>> screen about 4 feet from the projector and camera.


    The only way to digitize slides properly is to use a film scanner. Trying
    to take a photo off of a projected image is going to result in near complete
    loss of luminance and color saturation information.

    You have already seen how unacceptable such images are. I know of no way to
    improve them sufficiently to look like scanned transparencies. Even
    low-resolution scans, similar to those on a Kodak Picture CD, are far
    superior to any of the do-it-yourself schemes that do not involve use of a
    real film scanner.
    jeremy, Oct 30, 2006
    #6
  7. Bob M

    Ron Baird Guest

    Hi Bob,

    Sounds like you are trying to capture a scene that is a bit overexposed. You
    might be better off scanning the slides. There are a number of scanners out
    there that can scan slides as well as negatives. Not sure if you have a
    scanner, but they are great for a lot of applications and having one with
    the capacity to scan slides would be worth any extra money. You are going to
    get a better image via a scan than taking a picture with your camera. You
    may want to consider it.

    Talk to you soon,

    Ron Baird
    Eastman Kodak Company



    "Bob M" <> wrote in message
    news:...
    >I am using a Kodak Z650 Zoom camera to try to make copies of old 35mm
    >slides.
    > The results so far have been poor. I project the slides using a projector
    > to a
    > screen about 4 feet from the projector and camera. On the subject photo, I
    > can
    > see 2 signs on the bridge when looking at the screen. One says "Claremont,
    > NH"
    > the other is something about a 20,000 pound load limit. I reduced the ISO
    > to
    > 80, the minimum. Set "High Sharpness". Tried Aperture priority set to
    > maxmim
    > number (smallest opening). Tried shutter priority at 1/2 and 1 second. I
    > use a
    > 2 second delay so I don't shake the tripod}. The camera is set to 6 MP,
    > and if
    > I shoot a test shot of text printed on a piece of paper where the text is
    > the
    > same size as the signs, it comes out readable.
    > Any suggestions?
    >
    >
    >
    >
    > http://pg.photos.yahoo.com/ph//detail?.dir=/4dddre2&.dnm=f8bfre2.jpg&.src=ph
    >
    > -----------
    >
    > Remove "not" for return address.
    Ron Baird, Nov 2, 2006
    #7
  8. Bob M

    Bob M Guest

    Re: Washed out signs Revisited

    On Mon, 30 Oct 2006 17:19:13 GMT, "jeremy" <> wrote:

    >The only way to digitize slides properly is to use a film scanner. Trying
    >to take a photo off of a projected image is going to result in near complete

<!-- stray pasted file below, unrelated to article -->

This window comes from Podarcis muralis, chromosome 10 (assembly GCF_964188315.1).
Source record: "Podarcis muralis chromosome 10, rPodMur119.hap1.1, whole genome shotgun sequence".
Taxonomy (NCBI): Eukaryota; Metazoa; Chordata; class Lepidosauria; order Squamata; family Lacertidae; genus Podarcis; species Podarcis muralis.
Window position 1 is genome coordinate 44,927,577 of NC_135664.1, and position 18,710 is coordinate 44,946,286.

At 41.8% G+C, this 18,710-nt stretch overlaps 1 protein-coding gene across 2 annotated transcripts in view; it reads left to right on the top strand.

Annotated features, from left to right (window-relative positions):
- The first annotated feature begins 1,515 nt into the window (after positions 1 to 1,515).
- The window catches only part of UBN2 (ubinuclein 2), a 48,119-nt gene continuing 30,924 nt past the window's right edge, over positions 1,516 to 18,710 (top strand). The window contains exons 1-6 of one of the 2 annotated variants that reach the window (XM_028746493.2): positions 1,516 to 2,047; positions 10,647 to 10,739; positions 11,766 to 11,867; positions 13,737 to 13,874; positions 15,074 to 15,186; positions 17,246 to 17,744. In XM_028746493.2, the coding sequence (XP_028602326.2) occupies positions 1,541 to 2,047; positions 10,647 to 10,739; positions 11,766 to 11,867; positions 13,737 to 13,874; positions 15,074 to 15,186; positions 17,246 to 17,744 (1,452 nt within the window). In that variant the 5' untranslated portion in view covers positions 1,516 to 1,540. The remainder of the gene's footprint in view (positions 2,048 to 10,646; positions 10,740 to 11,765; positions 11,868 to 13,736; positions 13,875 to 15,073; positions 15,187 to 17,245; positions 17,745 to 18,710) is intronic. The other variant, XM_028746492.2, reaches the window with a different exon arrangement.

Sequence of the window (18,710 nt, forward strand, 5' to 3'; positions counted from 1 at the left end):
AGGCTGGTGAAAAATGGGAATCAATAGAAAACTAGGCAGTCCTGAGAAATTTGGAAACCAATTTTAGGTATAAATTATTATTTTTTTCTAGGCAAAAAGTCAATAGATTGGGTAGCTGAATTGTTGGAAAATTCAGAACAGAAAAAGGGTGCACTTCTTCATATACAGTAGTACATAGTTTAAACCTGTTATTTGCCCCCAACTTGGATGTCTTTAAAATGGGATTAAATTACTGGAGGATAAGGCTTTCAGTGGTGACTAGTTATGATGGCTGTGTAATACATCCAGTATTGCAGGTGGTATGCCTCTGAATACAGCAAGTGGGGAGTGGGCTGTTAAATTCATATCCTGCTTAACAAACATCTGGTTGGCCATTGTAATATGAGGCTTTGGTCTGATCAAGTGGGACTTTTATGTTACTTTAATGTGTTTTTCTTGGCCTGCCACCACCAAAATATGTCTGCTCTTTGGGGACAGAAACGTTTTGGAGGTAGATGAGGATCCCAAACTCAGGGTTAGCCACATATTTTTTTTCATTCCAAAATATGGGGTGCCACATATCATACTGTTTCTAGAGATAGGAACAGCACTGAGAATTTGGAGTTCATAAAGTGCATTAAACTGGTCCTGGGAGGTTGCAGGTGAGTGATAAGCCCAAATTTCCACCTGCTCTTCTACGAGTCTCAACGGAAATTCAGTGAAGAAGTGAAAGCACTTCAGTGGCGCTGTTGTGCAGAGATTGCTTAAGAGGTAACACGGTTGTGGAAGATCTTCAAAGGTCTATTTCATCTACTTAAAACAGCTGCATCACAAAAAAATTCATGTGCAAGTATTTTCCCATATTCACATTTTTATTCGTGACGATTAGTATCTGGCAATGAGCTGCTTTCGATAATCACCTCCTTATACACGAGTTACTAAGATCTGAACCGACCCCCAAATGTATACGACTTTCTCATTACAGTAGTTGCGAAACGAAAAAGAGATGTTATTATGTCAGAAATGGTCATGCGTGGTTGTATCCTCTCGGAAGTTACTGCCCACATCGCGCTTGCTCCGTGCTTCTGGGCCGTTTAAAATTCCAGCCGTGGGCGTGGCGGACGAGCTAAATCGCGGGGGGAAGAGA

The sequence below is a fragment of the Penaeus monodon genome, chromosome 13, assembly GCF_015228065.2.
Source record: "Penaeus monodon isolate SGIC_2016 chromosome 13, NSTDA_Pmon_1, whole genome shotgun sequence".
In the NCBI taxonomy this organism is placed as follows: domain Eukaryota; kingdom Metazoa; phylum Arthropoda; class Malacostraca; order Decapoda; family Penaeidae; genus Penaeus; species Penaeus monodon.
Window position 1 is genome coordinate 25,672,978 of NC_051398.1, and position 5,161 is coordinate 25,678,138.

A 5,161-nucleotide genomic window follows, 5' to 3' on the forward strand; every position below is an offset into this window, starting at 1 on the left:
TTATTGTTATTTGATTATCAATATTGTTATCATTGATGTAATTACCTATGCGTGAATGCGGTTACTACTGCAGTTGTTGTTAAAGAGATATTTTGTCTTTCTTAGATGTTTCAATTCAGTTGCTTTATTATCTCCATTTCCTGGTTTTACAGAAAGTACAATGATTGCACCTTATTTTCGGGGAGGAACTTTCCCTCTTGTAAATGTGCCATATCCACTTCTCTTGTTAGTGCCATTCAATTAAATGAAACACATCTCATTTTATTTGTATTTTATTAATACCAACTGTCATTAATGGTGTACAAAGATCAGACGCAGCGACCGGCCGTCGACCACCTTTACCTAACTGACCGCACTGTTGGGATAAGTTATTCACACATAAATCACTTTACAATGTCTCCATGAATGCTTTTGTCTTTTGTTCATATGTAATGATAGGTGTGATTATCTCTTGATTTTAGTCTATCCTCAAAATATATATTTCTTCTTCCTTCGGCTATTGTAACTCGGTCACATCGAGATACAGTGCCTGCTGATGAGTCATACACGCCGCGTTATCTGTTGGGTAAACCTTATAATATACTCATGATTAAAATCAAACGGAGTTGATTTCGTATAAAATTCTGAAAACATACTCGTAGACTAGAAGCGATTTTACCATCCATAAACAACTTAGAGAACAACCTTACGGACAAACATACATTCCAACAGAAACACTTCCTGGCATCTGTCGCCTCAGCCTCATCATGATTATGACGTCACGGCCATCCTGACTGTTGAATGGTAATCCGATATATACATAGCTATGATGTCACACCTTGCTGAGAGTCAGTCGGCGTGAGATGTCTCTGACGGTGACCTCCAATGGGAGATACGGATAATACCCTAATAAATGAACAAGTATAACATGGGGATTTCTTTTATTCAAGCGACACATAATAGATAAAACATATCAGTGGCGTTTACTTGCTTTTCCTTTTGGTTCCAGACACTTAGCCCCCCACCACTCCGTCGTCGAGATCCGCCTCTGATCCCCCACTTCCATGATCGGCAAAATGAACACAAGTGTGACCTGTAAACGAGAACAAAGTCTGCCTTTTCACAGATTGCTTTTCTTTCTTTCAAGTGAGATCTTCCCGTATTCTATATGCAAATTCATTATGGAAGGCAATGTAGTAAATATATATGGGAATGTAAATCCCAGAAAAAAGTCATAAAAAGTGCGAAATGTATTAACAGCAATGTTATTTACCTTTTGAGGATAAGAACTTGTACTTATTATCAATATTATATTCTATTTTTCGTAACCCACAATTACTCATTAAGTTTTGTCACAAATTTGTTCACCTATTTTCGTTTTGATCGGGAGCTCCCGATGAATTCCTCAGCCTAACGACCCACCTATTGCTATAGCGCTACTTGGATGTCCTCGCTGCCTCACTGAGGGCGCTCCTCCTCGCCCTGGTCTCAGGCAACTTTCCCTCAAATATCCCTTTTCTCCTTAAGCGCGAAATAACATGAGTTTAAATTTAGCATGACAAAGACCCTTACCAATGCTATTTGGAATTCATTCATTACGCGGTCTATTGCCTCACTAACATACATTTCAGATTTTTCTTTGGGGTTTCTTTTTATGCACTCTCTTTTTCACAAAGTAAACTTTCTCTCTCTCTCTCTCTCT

>loss of luminance and color saturation information.
    >


    Thanks to the advice from this newsgroup, I bought an Epson 4490 Photo
    Scanner. It does a better job than the Projector/Camera method.

    The very first slide I scanned is shown as the 2nd link below. While it did
    show the signs which were missing from the camera attempt, it was a little too
    dark, losing some of the fall colors in the background. I ran it thru Kodak'a
    Enhancement software, and got the 3rd result.

    First the Projector/Camera shot:
    http://pg.photos.yahoo.com/ph//detail?.dir=4dddre2&.dnm=f8bfre2.jpg&.src=ph

    The Raw output of the Epson Scanner. Only "ICE" was checked off.
    http://pg.photos.yahoo.com/ph//detail?.dir=4dddre2&.dnm=87acre2.jpg&.src=ph

    After running it through Kodak's "Enhance"
    http://pg.photos.yahoo.com/ph//detail?.dir=4dddre2&.dnm=87acre2.jpg&.src=ph

    It isn't quite right yet. If you look at this part, cut from the scanned
    image, there is something wrong just to the left of the sign. At the edge
    between the bright white and the darkness of inside the bridge, there is some
    kind of distortion. How do I get rid of that?

    http://pg.photos.yahoo.com/ph//detail?.dir=4dddre2&.dnm=81b2re2.jpg&.src=ph

    -----------

    Remove "not" for return address.
    Bob M, Nov 4, 2006
    #8
  9. Bob M

    Ken Weitzel Guest

    Re: Washed out signs Revisited

    Bob M wrote:
    > On Mon, 30 Oct 2006 17:19:13 GMT, "jeremy" <> wrote:
    >
    >> The only way to digitize slides properly is to use a film scanner. Trying
    >> to take a photo off of a projected image is going to result in near complete
    >> loss of luminance and color saturation information.
    >>

    >
    > Thanks to the advice from this newsgroup, I bought an Epson 4490 Photo
    > Scanner. It does a better job than the Projector/Camera method.
    >
    > The very first slide I scanned is shown as the 2nd link below. While it did
    > show the signs which were missing from the camera attempt, it was a little too
    > dark, losing some of the fall colors in the background. I ran it thru Kodak'a